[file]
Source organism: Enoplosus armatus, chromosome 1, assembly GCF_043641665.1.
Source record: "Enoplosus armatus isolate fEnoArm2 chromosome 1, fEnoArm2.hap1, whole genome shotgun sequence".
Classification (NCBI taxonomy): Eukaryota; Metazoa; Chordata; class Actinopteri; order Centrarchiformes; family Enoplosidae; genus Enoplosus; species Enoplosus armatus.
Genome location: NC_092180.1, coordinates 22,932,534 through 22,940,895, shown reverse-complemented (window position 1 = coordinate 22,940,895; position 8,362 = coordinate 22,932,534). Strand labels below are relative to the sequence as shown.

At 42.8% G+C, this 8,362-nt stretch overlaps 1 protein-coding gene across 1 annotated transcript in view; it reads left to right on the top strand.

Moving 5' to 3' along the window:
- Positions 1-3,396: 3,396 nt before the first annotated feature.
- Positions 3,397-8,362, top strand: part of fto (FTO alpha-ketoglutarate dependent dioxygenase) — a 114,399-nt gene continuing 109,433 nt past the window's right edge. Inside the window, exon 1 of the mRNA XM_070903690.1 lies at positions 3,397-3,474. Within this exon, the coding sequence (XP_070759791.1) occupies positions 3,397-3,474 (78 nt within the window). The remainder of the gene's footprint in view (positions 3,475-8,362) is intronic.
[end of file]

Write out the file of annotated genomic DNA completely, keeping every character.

Source organism: Enoplosus armatus, chromosome 1, assembly GCF_043641665.1.
Source record: "Enoplosus armatus isolate fEnoArm2 chromosome 1, fEnoArm2.hap1, whole genome shotgun sequence".
Classification (NCBI taxonomy): Eukaryota; Metazoa; Chordata; class Actinopteri; order Centrarchiformes; family Enoplosidae; genus Enoplosus; species Enoplosus armatus.
Genome location: NC_092180.1, coordinates 22,932,534 through 22,940,895, shown reverse-complemented (window position 1 = coordinate 22,940,895; position 8,362 = coordinate 22,932,534). Strand labels below are relative to the sequence as shown.

At 42.8% G+C, this 8,362-nt stretch overlaps 1 protein-coding gene across 1 annotated transcript in view; it reads left to right on the top strand.

Moving 5' to 3' along the window:
- Positions 1-3,396: 3,396 nt before the first annotated feature.
- Positions 3,397-8,362, top strand: part of fto (FTO alpha-ketoglutarate dependent dioxygenase) — a 114,399-nt gene continuing 109,433 nt past the window's right edge. Inside the window, exon 1 of the mRNA XM_070903690.1 lies at positions 3,397-3,474. Within this exon, the coding sequence (XP_070759791.1) occupies positions 3,397-3,474 (78 nt within the window). The remainder of the gene's footprint in view (positions 3,475-8,362) is intronic.